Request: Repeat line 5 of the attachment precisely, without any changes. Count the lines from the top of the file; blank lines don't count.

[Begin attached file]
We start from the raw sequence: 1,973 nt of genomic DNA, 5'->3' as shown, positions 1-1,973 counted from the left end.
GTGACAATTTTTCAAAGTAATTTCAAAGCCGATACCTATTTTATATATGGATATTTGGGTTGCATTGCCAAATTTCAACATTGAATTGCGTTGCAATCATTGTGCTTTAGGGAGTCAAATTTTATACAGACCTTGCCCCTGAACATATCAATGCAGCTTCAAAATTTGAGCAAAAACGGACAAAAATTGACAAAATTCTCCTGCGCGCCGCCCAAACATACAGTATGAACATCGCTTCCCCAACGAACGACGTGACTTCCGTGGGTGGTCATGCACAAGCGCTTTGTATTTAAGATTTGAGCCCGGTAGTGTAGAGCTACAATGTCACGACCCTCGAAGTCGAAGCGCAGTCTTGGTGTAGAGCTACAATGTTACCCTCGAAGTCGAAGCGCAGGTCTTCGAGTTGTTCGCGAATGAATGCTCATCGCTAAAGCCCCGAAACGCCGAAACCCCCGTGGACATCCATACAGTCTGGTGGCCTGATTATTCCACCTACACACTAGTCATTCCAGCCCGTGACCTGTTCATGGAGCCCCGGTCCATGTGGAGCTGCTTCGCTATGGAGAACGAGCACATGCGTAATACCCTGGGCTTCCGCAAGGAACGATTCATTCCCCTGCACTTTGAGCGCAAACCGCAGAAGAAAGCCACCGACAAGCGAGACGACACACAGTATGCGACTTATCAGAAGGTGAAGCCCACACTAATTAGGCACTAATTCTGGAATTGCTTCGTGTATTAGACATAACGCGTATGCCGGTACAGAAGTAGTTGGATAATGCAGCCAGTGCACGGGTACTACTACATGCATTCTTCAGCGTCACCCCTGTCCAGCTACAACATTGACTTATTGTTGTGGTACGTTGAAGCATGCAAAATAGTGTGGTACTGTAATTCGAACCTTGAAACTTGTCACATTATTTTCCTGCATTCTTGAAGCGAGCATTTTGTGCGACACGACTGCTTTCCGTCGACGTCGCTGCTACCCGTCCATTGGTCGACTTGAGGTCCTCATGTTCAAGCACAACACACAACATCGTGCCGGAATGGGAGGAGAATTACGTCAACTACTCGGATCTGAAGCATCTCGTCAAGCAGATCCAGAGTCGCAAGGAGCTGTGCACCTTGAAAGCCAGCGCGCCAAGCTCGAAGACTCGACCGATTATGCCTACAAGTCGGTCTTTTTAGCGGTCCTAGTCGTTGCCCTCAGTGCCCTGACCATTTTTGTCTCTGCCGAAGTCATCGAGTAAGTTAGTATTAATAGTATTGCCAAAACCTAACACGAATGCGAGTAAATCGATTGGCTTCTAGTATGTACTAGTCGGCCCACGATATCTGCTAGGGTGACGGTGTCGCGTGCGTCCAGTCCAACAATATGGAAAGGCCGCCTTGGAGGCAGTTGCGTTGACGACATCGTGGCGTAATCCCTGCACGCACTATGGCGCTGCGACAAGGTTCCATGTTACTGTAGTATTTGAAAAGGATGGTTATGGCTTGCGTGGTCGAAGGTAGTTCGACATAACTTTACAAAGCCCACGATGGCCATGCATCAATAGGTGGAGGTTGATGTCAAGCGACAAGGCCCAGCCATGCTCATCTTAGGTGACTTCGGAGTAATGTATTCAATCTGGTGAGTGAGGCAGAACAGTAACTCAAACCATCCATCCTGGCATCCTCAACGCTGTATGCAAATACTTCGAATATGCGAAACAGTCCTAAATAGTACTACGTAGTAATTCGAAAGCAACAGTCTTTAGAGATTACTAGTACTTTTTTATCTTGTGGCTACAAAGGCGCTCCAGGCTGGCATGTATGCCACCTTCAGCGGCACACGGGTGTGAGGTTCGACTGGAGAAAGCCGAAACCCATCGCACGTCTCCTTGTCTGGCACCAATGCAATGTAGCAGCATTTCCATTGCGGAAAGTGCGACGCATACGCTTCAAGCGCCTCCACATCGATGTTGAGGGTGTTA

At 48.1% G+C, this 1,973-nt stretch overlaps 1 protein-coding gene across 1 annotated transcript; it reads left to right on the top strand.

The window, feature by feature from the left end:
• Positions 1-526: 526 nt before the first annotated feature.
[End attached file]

• Positions 1-526: 526 nt before the first annotated feature.